As asset owners continue to grapple with an uncertain world of runaway inflation, unpredictable monetary policies, and a relentless pandemic, insurers in Hong Kong also have to manage new financial reporting and solvency assessment requirements, panellists at AsianInvestor’s Insurance Investment Breakfast Briefing said on Friday (December 3).
“With RBC and IFRS 17, there’s a lot of talk about length and duration, we talked about the clever tricks, derivatives and everything. But with a rising rates environment, you actually want to do it as late as possible,” Shiuan Ting (ST) van Vuuren, chief investment officer of International HuBS at Sun Life said during the panel discussion titled ‘Building 2030’s portfolio today’.
“We looked at how much later can we take those actions and are we going to have enough time to execute because you can’t execute hundreds and millions of US dollars or billions in a day or a week. It’s going to take weeks if not months, so it’s going to be very challenging in 2022 to deal with this ever-changing environment,” van Vuuren said.
RBC refers to the new Risk-Based Capital solvency framework that the Hong Kong Insurance Authority (IA) is moving towards, while the IFRS 17 refers to the new financial reporting standards for insurance contracts.
Insurers expect to put in resources to adapt to the new regulations – a 2019 Deloitte survey of insurers found that 89% expected to hire additional resources to meet the RBC reporting requirements, and 33% expected to need new systems to meet those requirements.
At AXA Hong Kong, Richard Chan, chief investment officer and head of the ALM investment department said that the investment team uses three key pillars in their 2030 portfolio: derivatives, alternatives and ESG (environment, social and governance).
The insurer does rely on derivatives “in terms of amount and sophistication… to manage our budget,” he said.
On alternatives, he said AXA has mid-market loans and timber in their portfolio.
“We diversify to alternatives and we invest in so-called alternative square, which is alternatives within alternatives,” he added.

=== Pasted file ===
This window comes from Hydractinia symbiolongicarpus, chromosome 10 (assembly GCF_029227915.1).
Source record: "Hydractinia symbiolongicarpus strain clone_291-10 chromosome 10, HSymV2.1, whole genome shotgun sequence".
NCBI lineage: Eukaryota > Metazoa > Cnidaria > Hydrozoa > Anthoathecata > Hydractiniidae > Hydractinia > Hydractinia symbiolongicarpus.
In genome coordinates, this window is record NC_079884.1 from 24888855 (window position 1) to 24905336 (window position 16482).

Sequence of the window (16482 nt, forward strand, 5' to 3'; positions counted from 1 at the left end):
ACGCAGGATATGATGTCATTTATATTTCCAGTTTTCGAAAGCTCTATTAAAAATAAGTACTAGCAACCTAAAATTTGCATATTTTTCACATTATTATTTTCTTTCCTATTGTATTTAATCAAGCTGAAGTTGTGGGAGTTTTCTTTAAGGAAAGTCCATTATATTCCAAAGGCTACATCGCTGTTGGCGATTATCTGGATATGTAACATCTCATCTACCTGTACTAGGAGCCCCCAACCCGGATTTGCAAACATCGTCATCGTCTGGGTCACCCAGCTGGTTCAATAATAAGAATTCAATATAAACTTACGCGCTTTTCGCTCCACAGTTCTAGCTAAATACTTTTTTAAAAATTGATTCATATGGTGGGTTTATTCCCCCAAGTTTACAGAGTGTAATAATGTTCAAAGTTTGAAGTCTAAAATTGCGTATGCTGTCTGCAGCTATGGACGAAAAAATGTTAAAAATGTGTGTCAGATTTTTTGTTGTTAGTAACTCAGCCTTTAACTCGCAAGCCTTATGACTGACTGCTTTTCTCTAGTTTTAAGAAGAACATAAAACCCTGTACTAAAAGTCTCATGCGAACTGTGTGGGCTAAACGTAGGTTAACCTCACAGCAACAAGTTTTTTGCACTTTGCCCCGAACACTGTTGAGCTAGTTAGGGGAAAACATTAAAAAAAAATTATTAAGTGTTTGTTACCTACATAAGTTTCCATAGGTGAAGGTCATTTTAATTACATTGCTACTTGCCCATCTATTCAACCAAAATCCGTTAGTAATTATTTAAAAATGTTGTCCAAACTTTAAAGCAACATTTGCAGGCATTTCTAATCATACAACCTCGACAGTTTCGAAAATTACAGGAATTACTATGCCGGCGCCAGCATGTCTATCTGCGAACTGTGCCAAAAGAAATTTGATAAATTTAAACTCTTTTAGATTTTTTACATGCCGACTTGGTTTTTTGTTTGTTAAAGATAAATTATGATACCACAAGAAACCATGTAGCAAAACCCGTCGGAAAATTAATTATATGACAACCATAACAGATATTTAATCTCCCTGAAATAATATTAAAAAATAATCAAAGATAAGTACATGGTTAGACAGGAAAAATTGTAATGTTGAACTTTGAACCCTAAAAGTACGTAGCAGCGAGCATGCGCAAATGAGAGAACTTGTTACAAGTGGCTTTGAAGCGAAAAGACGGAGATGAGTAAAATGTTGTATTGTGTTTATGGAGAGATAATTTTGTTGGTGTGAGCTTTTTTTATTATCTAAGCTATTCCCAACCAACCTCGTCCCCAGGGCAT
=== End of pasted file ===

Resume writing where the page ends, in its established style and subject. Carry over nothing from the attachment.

AXA has been doing ESG “for quite a long time, more than 10 years,” he added. “These may not have short-term value but it significantly reduces our long-term transition risks.”
Both senior executives said that having neutral durations have helped buffer the impact of interest rate uncertainty.
“I have always kept zero duration even from the beginning,” Chan said, “So when interest rates go down, and we don’t know if it will stay that way, and now people anticipate interest rates going up, but we don’t know when or how much, [we are less affected].”
“On the liability driven side, in the next one year we expect the liability duration to be increased. And then on the investment side, we have to make decisions... Typically, we have around three to six or nine months to try and meet that gap. So duration is one that we will maintain neutral on duration target,” van Vuuren chimed in.
She added that even though she is a fan of private credit, “I don’t see insurance companies being able to go 100%”.
The insurer, being headquartered in Canada, taps a North American asset manager to access some private fixed income assets, she said. In Europe, she observed that asset owners such as pension funds and insurers have stepped in to fill the infrastructure debt gap since banks now sponsor fewer infrastructure projects than they did before a decade ago.
However, in Asia, she observed challenges such as fragmentation and immaturity of the markets. “There is not enough supply coming through,” she said. “But the demand in terms of insurance money is definitely there.”
In terms of a hopeful target allocation percentage for alternatives, “10 to 20% feels like the right number that you want to get to, and 40 to 50% is probably the absolute upper bound, so the answer is somewhere between those ranges,” she added.
There is no timeframe for that goal, although she said: “I would have liked to get there yesterday”.
Insurer asset allocation has been driven by regime changes and the low yield environment over the past decade, said Max Davies, insurance strategist at Wellington Management said at the same panel discussion.
“The key antidote insurance companies have used in a low-rate environment is alternative investments,” he said. “There is the possibility of an illiquidity premium, and the RBC regimes don’t recognise liquidity as a risk driver to the capital charge, so it does make a lot of sense for insurance companies to invest in these assets, particularly life insurers that don't necessarily need the liquidity and have a certain appetite for illiquidity.”
Quality is one of the key drivers in capital charge, and there has been rising interest in new investment-grade private placement markets in the US, he added.
However, he also pointed out that there will be a limit to how much insurers can invest into because of the need for quality, as well as RBC regimes that “are changing how insurers invest”.
In Europe, for example, regulators have introduced capital relief infrastructure debt which opens up opportunities, and similar themes are emerging in Korea, Hong Kong and Singapore “as governments need support in financing their infrastructure needs,” he said.
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